Fiber artist weaves his passion into stunning works of art
Lin Lecheng weaves, knits and crochets with his fiber arts. He has been involved in fiber art for over 50 years as the founder of the Qingkong Renju Art Gallery in Songjiang District's Xinqiao Town, creating his art pieces with fibers.
Fiber art is full of handmade charm and warmth, inspiring a deep feeling of nature and transmitting an eco-friendly attitude. It is known for its distinctive techniques, rich texture and profound cultural legacy.
"Many of my fiber works are heavily influenced by nature, countryside scenery and folklife," said Lin, who is also a professor at the Tsinghua University Academy of Arts & Design and the managing director of the China Arts and Crafts Society.
Lin's wool-weaving piece "Water Village," which is on display in the gallery, uses abstract calligraphy style to create five modest wooden boats, creating a picturesque view of the Yangtze River's southern bank. The woolen boats provide a sensation of three-dimensionality in space. The viewers appear to be standing on a bridge, staring out over the river at the wooden boats.
Lin, who was born in China's northeast, has a unique bond with the watertowns of southern China. Since 1981, he has done a number of artistic creations with towns as the themes. He paints first, then develops it into a handcrafted expression that may be woven, embroidered and dyed.
Fiber art differs from brush strokes on paper and is a much longer process.
"A small part alone could take two or three days to weave," Lin explained. "It requires an artist to be completely focused."
His involvement in fiber art dates back to his boyhood in Shenyang, an industrial city in Liaoning Province with streets lined with textile companies, steel plants, ceramics factories and glass workshops.
The world of fibers enlightened and welcomed the young Lin – fibers of metal, plants, fabrics and animals.
He joined Shenyang Carpet Factory as a weaver in 1972. He rose to become a carpet draftsman a year later and had the opportunity to engage in design training courses under the guidance of the city's top illustrators. In 1978, he was admitted to the Central Academy of Arts and Crafts and stayed on with the school as a teacher of fiber art after graduation.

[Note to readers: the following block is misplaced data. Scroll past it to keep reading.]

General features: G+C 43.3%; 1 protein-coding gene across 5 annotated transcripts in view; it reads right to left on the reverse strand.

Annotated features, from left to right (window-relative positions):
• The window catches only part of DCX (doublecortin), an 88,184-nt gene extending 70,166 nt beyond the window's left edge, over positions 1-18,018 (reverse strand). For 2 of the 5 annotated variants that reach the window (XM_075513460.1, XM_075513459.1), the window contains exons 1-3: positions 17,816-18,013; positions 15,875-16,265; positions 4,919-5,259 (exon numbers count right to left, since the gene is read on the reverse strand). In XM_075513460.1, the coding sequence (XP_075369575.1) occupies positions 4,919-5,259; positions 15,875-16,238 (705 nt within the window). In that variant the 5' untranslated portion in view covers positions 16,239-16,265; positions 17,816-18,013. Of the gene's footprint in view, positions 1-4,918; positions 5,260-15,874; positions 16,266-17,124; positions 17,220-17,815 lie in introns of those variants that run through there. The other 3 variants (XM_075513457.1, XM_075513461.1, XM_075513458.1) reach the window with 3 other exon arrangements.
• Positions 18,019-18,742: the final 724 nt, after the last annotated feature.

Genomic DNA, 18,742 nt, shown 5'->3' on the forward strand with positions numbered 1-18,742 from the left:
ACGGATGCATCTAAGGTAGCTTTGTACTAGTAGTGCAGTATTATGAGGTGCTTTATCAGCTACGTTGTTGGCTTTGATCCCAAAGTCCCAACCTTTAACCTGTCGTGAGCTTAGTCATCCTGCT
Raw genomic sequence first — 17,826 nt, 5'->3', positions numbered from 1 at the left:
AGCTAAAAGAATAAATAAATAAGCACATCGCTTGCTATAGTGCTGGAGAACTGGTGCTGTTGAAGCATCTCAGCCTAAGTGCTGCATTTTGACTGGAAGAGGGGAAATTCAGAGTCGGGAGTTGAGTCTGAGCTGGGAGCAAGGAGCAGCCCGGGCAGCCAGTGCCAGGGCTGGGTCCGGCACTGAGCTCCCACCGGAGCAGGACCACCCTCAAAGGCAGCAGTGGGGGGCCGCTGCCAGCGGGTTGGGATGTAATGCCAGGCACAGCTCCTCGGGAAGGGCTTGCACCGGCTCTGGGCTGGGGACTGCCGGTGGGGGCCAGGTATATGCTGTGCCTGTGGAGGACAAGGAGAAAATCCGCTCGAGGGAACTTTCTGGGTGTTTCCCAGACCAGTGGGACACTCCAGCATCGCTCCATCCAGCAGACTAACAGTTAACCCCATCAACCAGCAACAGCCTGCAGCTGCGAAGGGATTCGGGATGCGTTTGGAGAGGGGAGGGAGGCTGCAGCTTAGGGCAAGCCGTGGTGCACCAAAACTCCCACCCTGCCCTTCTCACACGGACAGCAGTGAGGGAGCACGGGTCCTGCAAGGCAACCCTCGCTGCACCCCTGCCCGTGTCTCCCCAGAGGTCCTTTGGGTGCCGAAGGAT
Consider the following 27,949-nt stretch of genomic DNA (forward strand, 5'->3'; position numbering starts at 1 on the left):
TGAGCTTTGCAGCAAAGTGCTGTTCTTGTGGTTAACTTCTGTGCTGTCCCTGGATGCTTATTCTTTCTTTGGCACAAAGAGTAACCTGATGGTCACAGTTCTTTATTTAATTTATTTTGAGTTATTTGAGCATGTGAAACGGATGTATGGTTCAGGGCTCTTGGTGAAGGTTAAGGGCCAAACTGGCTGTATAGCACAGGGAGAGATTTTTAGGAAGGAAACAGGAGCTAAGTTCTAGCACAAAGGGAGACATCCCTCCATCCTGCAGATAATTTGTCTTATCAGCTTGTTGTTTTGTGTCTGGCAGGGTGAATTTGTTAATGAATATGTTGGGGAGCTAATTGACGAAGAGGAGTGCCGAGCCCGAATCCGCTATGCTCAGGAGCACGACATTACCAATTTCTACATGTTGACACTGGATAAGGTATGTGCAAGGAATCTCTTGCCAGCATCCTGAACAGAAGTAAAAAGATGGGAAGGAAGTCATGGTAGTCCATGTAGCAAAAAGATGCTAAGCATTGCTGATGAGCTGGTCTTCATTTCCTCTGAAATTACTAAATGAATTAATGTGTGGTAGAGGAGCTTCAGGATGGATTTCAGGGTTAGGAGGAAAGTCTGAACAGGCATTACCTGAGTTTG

"People can feel the art directly with their fingers," Lin said. "It's more immersive and deeper than just visual appreciation."
Fibers, whether as small as a fine thread or as large as a free-standing sculpture, offer limitless possibilities for Lin's artistic technique. His works can be found in large public areas such as Hong Kong Special Administrative Region's Central Government Complex, Beijing Chemsunny World Trade Center, China Development Bank, Yan'an University Library and Hotan Museum in the Xinjiang Uygur Autonomous Region. These pieces demonstrate the artist's exceptional ability to control and manage varied spaces.
Lin fashioned 34 fish lamps out of local straw and embedded them with LED color light strips to illuminate the terraced fields at night in Jiabang County of southwest China's Guizhou Province.
In Shijiao Village, Zhejiang Province, the artist recruited local farmers to make more than 100 open-air installations with bamboo poles that blended into the village landscapes.
Lin opened an art gallery in Songjiang, where he began his career, three years ago. "My first work was released and auctioned in Shanghai," Lin said. "I'm now back for new ideas."
In May, the gallery hosted the Songjiang special exhibition "From Lausanne to Beijing" International Fiber Art Biennale, which featured more than 200 fiber artworks from around the world.
The forerunner to the biennale was the Lausanne International Tapestry Biennale, which became a catalyst for global conversations on innovative fiber works. However, after 30 years, the exhibition closed in 1996.
Lin took up the baton and resumed the festival in Beijing in 2000, renaming it the "From Lausanne to Beijing International Fiber Art Biennale."
The Songjiang exhibition features the "cream of the crop" from last year's biennale. They are made from a variety of fibers, including silk, cotton, paper, wood, wool, plants, metals, fruit shells and even tea bags, and are created using various techniques such as weaving, crochet, embroidery, printing, dyeing and collage, as well as painting, sculpture, installation and printmaking.
"Songjiang is the birthplace of Huang Daopo, the founder of Chinese textile technology, and master weaver Zhu Kerou," Lin said. "It's a tribute to them and to the place where China's fiber art can be traced back to its roots and origins."